Looking back over old posts, I am reminded that I started writing about the effect social media was having on our attention back in 2008. That and how it created a 'time crisis' due to addiction — especially the need to perform on multiple platforms.
I always envisaged social networks as being facilitators, places where people could come together to get and share ideas, bouncing off each other before taking the conversation to the most appropriate medium for deeper discussion.
It happened for a while but things turned into a big shouting match, the winner being the one who shouted the loudest.
Even back at this stage I remarked about the importance of ownership, having your own platform (like a blog) on which you could write what you wanted and were not restricted as to how much you could say. I wish I had listened to myself properly.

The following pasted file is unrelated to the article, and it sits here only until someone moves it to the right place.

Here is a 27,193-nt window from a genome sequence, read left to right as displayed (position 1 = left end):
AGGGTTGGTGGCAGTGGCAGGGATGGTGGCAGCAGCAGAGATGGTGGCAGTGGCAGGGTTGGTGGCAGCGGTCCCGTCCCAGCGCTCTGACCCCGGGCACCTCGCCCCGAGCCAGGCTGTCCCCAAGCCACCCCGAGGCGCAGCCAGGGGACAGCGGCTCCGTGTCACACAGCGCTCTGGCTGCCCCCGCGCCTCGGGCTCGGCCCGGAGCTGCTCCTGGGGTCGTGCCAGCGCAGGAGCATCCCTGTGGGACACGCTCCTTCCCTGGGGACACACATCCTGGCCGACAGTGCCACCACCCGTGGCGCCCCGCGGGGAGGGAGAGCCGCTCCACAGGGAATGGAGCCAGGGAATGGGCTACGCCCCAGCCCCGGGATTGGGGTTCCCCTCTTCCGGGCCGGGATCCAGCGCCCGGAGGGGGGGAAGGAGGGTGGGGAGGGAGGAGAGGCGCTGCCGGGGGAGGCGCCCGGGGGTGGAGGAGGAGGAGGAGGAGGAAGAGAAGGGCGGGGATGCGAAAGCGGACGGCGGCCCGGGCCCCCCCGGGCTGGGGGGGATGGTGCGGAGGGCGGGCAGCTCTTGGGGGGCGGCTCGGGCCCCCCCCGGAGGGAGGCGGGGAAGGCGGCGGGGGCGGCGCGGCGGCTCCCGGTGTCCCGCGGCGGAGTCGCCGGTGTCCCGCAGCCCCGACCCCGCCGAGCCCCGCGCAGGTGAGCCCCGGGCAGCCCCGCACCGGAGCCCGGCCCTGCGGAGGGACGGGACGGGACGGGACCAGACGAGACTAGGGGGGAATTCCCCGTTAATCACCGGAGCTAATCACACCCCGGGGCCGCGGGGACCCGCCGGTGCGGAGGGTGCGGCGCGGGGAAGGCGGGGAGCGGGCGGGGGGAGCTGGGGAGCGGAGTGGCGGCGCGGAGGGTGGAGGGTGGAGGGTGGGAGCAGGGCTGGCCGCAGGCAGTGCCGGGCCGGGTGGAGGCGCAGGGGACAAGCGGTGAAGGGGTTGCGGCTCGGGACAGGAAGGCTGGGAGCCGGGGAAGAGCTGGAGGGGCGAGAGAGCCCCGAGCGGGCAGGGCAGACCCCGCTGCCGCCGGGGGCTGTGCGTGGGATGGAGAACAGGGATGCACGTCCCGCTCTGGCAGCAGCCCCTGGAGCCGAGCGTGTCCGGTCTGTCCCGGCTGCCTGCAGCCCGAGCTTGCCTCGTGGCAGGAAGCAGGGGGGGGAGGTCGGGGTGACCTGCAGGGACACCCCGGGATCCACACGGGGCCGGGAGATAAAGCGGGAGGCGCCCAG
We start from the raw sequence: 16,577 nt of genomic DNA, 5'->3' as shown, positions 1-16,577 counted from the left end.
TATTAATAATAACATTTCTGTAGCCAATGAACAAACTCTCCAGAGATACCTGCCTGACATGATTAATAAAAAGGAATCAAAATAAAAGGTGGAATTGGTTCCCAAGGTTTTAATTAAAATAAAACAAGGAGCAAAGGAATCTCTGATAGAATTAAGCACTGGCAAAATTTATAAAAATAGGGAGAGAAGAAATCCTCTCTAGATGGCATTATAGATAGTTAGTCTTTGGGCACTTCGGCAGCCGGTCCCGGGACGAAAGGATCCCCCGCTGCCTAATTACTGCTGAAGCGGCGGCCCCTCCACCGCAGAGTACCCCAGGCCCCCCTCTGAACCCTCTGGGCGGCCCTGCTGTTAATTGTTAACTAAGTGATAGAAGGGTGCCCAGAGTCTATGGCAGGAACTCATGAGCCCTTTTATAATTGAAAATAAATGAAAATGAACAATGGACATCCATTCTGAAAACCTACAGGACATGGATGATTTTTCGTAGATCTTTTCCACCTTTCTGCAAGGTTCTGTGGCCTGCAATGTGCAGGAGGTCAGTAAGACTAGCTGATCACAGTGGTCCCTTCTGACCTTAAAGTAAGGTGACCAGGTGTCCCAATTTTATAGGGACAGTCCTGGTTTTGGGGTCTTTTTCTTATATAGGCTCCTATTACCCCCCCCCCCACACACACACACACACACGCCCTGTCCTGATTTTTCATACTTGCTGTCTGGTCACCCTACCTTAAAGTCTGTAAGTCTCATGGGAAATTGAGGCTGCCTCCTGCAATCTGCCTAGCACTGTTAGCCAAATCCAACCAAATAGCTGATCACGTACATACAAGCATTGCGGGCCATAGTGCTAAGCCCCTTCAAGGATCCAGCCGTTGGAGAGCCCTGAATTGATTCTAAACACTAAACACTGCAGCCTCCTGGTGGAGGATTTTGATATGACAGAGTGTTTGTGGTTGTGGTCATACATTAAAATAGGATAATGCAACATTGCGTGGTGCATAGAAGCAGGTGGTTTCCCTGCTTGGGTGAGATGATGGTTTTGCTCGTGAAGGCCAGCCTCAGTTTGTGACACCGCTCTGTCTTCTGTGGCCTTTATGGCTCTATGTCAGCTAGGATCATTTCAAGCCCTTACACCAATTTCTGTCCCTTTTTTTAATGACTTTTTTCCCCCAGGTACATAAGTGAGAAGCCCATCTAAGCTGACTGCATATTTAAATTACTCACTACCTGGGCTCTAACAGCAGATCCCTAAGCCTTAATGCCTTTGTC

My relationship with online life was contradictory: I saw the potential benefits but was equally appalled by the negative effects it was having. As of August that year I got fed up with the whole thing and left both social and the blog behind for much of the next 18 months.
It seems strange to say of something still in its relative infancy, but I suffered burn out.
It also seems strange that, upon my return in 2010, I asked if social networks could be targeted (and potentially broken up) for monopolistic behaviour and here we are, nearly 12 years later, and things are finally in motion. You have to wonder if it's too late and the opportunity has been missed.